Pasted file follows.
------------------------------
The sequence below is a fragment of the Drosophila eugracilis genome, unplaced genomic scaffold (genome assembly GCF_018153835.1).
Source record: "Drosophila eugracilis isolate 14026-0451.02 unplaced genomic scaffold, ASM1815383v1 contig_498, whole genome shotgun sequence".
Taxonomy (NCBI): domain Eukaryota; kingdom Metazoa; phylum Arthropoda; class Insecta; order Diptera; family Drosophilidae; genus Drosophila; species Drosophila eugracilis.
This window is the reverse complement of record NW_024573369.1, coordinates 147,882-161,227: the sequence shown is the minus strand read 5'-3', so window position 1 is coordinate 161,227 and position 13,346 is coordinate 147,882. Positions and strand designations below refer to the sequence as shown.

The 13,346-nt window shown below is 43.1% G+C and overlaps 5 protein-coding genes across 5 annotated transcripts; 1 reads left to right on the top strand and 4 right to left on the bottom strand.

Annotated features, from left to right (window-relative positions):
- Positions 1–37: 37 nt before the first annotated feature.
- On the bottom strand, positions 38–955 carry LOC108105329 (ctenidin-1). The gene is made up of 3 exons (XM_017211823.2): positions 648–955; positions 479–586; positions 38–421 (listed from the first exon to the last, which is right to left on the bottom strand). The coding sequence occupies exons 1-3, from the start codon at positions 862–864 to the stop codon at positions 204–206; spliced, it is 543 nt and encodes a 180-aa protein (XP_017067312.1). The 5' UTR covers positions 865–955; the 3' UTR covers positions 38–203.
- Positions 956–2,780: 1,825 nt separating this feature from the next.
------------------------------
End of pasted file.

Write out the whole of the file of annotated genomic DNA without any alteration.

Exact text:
The sequence below is a fragment of the Drosophila eugracilis genome, unplaced genomic scaffold (genome assembly GCF_018153835.1).
Source record: "Drosophila eugracilis isolate 14026-0451.02 unplaced genomic scaffold, ASM1815383v1 contig_498, whole genome shotgun sequence".
Taxonomy (NCBI): domain Eukaryota; kingdom Metazoa; phylum Arthropoda; class Insecta; order Diptera; family Drosophilidae; genus Drosophila; species Drosophila eugracilis.
This window is the reverse complement of record NW_024573369.1, coordinates 147,882-161,227: the sequence shown is the minus strand read 5'-3', so window position 1 is coordinate 161,227 and position 13,346 is coordinate 147,882. Positions and strand designations below refer to the sequence as shown.

The 13,346-nt window shown below is 43.1% G+C and overlaps 5 protein-coding genes across 5 annotated transcripts; 1 reads left to right on the top strand and 4 right to left on the bottom strand.

Annotated features, from left to right (window-relative positions):
- Positions 1–37: 37 nt before the first annotated feature.
- On the bottom strand, positions 38–955 carry LOC108105329 (ctenidin-1). The gene is made up of 3 exons (XM_017211823.2): positions 648–955; positions 479–586; positions 38–421 (listed from the first exon to the last, which is right to left on the bottom strand). The coding sequence occupies exons 1-3, from the start codon at positions 862–864 to the stop codon at positions 204–206; spliced, it is 543 nt and encodes a 180-aa protein (XP_017067312.1). The 5' UTR covers positions 865–955; the 3' UTR covers positions 38–203.
- Positions 956–2,780: 1,825 nt separating this feature from the next.